The requirements for a FSEOG Grant are similar to other types of financial aid – you must demonstrate financial need based on income, expenses, and the cost of tuition. In addition, a student must have a high school diploma and be working on a Bachelor’s degree. The degree must be attained in a standard four year period.
The easy part about applying for a FSEOG Grant is that it is automatic. By filling out a FAFSA application, you will be in the running for a FSEOG Grant. It is possible to be awarded a Pell Grant and a FSEOG Grant in the same letter. However, just because you are eligible does not mean that you will receive the full amount of the grant. FSEOG Grants are limited to the school’s own funds.
This may affect which school you choose to attend. Larger schools may have a larger bank account in which to dole out FSEOG awards. It’s a good idea to check with each school to see the percentage of FSEOG Grants awarded. This may ultimately affect where you choose to attend.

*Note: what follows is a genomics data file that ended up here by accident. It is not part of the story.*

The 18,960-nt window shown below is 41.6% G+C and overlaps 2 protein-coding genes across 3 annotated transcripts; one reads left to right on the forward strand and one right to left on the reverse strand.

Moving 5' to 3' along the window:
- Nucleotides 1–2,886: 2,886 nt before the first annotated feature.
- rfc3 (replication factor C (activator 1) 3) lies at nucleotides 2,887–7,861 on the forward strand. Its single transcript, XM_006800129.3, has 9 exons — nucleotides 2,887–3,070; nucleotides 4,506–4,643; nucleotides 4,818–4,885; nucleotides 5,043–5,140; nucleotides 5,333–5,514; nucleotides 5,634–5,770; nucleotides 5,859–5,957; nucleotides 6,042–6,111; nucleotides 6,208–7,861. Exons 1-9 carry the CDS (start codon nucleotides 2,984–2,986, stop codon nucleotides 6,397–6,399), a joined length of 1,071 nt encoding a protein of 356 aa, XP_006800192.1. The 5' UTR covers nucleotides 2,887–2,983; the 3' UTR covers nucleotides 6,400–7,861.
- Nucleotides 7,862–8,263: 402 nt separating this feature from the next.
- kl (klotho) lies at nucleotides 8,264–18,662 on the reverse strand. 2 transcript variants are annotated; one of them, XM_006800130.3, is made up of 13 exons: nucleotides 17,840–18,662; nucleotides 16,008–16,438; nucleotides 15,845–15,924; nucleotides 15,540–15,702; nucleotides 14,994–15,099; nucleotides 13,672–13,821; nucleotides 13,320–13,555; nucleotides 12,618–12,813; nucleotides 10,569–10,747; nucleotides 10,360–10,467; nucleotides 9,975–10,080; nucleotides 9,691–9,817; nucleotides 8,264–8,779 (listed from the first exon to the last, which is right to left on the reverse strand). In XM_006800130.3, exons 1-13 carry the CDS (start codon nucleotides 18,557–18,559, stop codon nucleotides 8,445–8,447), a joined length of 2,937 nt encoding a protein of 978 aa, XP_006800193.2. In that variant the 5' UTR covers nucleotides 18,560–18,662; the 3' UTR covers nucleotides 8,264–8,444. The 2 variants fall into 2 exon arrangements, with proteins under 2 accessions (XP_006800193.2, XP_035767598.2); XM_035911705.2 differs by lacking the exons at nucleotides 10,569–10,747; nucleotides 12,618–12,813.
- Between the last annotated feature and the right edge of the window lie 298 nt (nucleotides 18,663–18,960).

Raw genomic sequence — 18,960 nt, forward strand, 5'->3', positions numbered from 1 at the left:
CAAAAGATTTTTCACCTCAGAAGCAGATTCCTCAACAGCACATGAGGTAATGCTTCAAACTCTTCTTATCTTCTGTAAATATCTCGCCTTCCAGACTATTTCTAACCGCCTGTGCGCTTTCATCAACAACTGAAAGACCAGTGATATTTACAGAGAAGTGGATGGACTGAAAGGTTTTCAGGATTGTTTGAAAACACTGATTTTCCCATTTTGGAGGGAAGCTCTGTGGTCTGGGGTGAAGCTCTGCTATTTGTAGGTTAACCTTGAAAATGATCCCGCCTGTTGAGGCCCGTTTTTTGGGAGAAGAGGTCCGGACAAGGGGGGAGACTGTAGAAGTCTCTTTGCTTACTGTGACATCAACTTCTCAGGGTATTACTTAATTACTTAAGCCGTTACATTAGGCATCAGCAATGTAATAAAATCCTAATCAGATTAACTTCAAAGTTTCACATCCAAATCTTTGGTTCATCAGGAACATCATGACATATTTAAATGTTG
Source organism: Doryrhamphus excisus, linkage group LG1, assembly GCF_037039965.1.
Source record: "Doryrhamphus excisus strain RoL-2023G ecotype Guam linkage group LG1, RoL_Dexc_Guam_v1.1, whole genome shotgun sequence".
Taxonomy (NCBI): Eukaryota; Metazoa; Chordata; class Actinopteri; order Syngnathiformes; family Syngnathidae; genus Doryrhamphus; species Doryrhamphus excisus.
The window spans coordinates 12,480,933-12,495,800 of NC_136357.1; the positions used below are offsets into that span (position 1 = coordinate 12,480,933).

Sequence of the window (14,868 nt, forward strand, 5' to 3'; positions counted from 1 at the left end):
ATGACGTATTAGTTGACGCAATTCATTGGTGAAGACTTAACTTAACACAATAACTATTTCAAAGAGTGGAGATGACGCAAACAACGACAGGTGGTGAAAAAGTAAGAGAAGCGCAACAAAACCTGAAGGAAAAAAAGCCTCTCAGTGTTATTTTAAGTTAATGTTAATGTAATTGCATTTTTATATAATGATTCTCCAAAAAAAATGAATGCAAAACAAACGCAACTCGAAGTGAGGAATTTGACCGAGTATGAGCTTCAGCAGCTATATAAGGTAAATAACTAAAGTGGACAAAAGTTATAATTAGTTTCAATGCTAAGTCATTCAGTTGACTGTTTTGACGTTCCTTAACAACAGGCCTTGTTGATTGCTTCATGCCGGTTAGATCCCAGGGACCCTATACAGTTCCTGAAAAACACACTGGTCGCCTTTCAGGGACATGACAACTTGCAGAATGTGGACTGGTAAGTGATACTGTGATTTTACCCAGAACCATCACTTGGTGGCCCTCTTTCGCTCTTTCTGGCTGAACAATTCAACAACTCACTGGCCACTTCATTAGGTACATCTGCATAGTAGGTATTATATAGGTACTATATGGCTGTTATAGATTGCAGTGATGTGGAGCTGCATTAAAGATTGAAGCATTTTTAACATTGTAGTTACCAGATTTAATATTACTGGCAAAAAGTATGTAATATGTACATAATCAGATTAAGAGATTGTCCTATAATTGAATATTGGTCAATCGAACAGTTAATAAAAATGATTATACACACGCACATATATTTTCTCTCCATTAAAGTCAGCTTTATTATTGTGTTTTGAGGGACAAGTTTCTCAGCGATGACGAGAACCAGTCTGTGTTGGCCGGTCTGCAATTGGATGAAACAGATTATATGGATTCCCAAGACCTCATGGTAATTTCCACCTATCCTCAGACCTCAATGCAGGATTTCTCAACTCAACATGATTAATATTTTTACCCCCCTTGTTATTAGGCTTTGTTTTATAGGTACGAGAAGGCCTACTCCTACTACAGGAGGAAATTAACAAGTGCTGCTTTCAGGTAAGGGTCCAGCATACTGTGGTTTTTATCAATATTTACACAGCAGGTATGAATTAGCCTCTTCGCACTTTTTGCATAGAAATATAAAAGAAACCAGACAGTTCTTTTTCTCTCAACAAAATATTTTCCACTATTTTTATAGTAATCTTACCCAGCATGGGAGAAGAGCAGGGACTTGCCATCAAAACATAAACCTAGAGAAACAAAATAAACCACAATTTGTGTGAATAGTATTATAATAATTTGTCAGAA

FSEOG Grants are generally less than Pell Grants because schools need to foot the bill. In addition, a Pell Grant will be factored into the Estimated Family Contribution (EFC). If you are receiving the maximum Pell Grant for the year–$4,050–then this will affect the EFC. However, if the family demonstrates extreme financial need, it is possible to receive the maximum for both the Pell and the FSEOG.
Beating the System
There are some ways in which families of students try to beat the FAFSA student. The amount of a FSEOG is determined by the EFC. As such, people try to report the lowest EFC possible. These methods aren’t condoned, but they are known to happen. For example, stocks and bonds might be put in a grandparent’s name, or someone else in the extended family. If not, these assets will count towards the family’s net worth and affect the level of the EFC.
It is recommended that you make major purchases before filling out the FAFSA. This will affect the amount of free cash in your bank account. While a purchase will add to your overall net worth, this does not have the same value as liquid cash, as assets, such as a car, go down in value, while cash does not. Finally, if the family has more than one person in college, this will make for a lower EFC, which can then raise the amount of the FSEOG.